Brian Tamaki has revealed how he would spend the massive Government surplus if he controlled the books.
The Destiny Church leader and husband of Vision NZ political party leader Hannah Tamaki says the $7.5 billion Government surplus would be spent on his "empowering parents package" if he had his hands on the cash.
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He revealed his thoughts on Twitter on Wednesday alongside an image of Hannah and the political party's campaign manager Jevan Goulter.
"Evry married couple gets $5000 in their Kiwi saver (Compulsary) Every Baby born $2000 by Gov..$20 wk by parents..drawn when 16yrs old..Break Generational Poverty..No deposit House (sic)," Tamaki tweeted.
"Coudnt fit all details to my "Empowering Parents Package" in last Tweet..More detail frm VisionNZ release.Its th only way we "Interrupt Generational Poverty" and Get All Kiwi Families into Wealth Creation..Our Children must be Born into Asset not Deficit..VNZ (sic)."
If every couple married in 2018 were given $5000, it would cost the Government more than $100 million. There were 58,020 births last year, costing $116 million if Tamaki's package had been law.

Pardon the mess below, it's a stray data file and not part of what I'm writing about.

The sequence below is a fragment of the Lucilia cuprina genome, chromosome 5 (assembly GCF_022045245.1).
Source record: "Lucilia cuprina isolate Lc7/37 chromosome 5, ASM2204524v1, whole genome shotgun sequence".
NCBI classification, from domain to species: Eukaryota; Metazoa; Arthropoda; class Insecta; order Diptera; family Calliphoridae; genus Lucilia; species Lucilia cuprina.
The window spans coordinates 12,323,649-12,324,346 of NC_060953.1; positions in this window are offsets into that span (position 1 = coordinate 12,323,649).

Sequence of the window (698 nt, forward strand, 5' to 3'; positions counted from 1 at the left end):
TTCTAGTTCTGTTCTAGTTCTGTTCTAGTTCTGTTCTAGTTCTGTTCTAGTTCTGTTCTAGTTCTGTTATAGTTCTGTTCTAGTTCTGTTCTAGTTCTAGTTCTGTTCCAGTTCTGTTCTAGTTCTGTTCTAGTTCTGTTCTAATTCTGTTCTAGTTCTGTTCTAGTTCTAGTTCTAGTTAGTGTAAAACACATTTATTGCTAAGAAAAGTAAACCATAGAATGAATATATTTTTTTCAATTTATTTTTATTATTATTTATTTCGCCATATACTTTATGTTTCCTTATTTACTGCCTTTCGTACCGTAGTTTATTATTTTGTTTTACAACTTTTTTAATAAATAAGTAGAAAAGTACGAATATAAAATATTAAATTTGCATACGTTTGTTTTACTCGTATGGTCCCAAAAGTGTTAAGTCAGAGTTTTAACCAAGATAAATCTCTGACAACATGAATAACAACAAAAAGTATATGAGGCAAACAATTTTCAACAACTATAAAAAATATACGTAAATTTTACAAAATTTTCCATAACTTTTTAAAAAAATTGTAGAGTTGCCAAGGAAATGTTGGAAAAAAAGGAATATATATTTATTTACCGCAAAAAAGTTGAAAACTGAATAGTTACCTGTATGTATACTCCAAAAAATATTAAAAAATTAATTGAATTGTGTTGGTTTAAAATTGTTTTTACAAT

But the idea wasn't positively received on Twitter.
"So tough shit for people who are single? And does your 5k contribution also include same sex couples who are married? If Johnny X has a disability and can't find love or doesn't understand the principles of marriage but is happily living with his partner - no 5k for them?" one person said.
"And the elderly can just battle on. They will be gone soon anyway," said another.
Former Reserve Bank Governor Don Brash has called for the money to be used to create structural change and to combat infrastructure problems. While economist Shamubeel Eaqub has put state housing and roads up as two areas he believes should be given more money. Finance Minister Grant Robertson says how the money will be spent will be discussed next year.
The Tamakis' political party was officially announced in May, with conservative family values stressed as a key aspect of their ideology. Hannah said at the time that in taking the role as party leader, she would draw from her experience as a wife.
"I stand here as a Māori woman and a Christian. I stand here as a wife of 39 years, with 40 years of experience helping thousands of New Zealanders through the ministry that I have built alongside my husband, Brian."
The party was initially revealed to be called Coalition NZ, but that was dismissed by the Electoral Commission as likely to confuse voters due to the word coalition often used to refer to as an alliance of parties.
The name Vision NZ was announced last week and is currently before the commission.